SIGAR warns against further Afghan drawdown
KABUL (Pajhwok): The Special Inspector General for Afghanistan Reconstruction (SIGAR) has warned current plans to reduce the number of American troops in the war-torn country will leave Afghan forces with “capability gaps” in a number of areas.
The US government watchdog in its quarterly report on Friday said the gaps could threaten the success of reconstruction efforts in Afghanistan.
It said a number of major challenges continued to hinder efforts of the US and its allies at strengthening the Afghan National Army (ANA) and Afghan National Police (ANP) and further troop withdraw would likely exacerbate the situation.
“The US ability to influence operational outcomes on the ground is constricting, while (that of the Afghan National Defense and Security Forces) has not correspondingly risen,” the report said.
It said the US lost much of its ability to directly observe the capabilities and effectiveness of Afghan forces since troop reductions last year, calling it one major challenge. Uncertainty over Afghan troop numbers is also a concern, as is the Afghans’ ability to properly manage US financial aid to support the military and police, SIGAR said.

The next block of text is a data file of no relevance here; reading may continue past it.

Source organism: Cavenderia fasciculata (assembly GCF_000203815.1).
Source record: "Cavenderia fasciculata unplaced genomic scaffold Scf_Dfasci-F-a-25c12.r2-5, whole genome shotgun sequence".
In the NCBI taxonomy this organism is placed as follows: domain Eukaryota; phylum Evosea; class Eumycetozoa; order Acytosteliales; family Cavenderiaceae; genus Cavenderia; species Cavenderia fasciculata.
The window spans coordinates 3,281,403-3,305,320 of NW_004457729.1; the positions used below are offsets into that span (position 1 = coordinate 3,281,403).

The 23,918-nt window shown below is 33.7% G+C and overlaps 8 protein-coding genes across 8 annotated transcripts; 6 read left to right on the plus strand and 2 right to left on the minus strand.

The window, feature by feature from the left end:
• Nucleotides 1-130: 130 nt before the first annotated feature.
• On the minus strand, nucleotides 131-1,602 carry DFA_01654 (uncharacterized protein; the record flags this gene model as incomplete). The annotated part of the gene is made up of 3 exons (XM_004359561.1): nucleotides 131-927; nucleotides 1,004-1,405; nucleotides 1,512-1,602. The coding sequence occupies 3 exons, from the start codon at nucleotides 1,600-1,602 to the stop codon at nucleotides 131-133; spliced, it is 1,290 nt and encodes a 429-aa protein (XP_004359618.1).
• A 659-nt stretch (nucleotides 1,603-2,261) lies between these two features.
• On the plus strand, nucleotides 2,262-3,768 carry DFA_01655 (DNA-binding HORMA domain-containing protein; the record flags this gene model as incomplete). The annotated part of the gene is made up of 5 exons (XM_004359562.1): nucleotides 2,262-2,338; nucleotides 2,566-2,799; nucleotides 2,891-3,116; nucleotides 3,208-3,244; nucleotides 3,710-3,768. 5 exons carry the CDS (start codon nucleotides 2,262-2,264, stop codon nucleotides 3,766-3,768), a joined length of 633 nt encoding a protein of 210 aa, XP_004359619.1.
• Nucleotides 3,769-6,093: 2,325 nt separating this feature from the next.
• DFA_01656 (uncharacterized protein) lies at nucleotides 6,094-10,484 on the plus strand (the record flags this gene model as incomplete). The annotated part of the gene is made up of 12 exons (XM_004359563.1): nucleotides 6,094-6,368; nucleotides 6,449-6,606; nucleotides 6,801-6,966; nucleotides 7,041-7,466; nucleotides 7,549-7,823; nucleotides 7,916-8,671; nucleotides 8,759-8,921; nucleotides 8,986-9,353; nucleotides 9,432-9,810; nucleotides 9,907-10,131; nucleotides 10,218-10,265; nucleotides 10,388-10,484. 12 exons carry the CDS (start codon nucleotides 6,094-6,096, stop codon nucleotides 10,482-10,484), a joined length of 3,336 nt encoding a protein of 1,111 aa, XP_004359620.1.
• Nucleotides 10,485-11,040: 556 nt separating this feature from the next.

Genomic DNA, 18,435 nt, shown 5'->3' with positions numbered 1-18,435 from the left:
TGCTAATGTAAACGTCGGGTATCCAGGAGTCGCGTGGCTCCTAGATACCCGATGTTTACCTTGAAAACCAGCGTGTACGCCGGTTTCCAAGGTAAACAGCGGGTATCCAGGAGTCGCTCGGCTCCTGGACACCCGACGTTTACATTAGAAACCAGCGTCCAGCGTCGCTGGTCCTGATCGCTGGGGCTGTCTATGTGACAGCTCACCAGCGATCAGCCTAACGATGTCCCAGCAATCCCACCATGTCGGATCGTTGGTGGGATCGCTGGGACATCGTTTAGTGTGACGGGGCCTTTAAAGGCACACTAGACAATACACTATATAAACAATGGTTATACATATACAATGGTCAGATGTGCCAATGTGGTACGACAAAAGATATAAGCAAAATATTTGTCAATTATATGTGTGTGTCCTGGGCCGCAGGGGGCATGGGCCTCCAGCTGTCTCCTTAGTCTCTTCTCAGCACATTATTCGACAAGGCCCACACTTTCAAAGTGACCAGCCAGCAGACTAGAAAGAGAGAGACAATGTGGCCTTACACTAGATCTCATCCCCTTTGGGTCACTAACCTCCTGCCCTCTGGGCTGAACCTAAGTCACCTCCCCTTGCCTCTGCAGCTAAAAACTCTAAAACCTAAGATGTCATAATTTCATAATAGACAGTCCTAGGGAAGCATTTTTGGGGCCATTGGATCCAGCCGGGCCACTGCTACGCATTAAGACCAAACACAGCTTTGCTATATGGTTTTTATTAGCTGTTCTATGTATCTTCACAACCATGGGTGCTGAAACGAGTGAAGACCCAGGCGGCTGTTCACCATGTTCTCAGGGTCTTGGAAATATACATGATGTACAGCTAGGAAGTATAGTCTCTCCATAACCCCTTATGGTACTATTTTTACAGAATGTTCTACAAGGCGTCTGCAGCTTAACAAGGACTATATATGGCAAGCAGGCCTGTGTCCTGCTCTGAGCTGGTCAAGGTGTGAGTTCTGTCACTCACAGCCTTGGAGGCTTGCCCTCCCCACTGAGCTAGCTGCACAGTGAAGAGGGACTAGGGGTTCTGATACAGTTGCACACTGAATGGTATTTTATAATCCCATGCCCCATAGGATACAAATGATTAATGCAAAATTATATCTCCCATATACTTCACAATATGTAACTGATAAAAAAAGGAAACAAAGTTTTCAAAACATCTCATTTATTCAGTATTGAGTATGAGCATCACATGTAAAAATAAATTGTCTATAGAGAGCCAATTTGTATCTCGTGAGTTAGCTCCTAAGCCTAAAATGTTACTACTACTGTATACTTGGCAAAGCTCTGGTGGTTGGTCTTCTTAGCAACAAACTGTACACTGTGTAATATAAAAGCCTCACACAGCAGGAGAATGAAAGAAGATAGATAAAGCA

The U.S. is currently scheduled to draw down its 9,800 troops in Afghanistan to about 5,500 by the start of next year. This reduction, SIGAR said, could result in “gaps in air support, signals, intelligence and other areas.”In light of the challenges, it said the long-term stability of Afghan forces remains uncertain.
“Without the ability to call on US and coalition military components for help … without the strong monitoring and mentoring arm of US and coalition troops, it is increasingly questionable whether the ANDSF will develop into a robust and sustainable force,” the report said.
Maintaining Afghanistan’s security forces costs about $5 billion a year, with roughly 80 percent of the amount coming from the United States. SIGAR’s analysis shows that even with this level of funding, Afghan forces are unable to sustain themselves in many areas.
“With the Afghan economy under great stress facing years of low growth Afghanistan’s difficulty in contributing significantly to its security costs will persist,” the watchdog said.
The United States and its allies will meet in Warsaw this summer to discuss how to share the burden of financing the costs of Afghan forces.
SIGAR said providing effective security is “essential for the survival of the Afghan state — and for the success of the reconstruction effort. Neither can deliver lasting gains without the other.”
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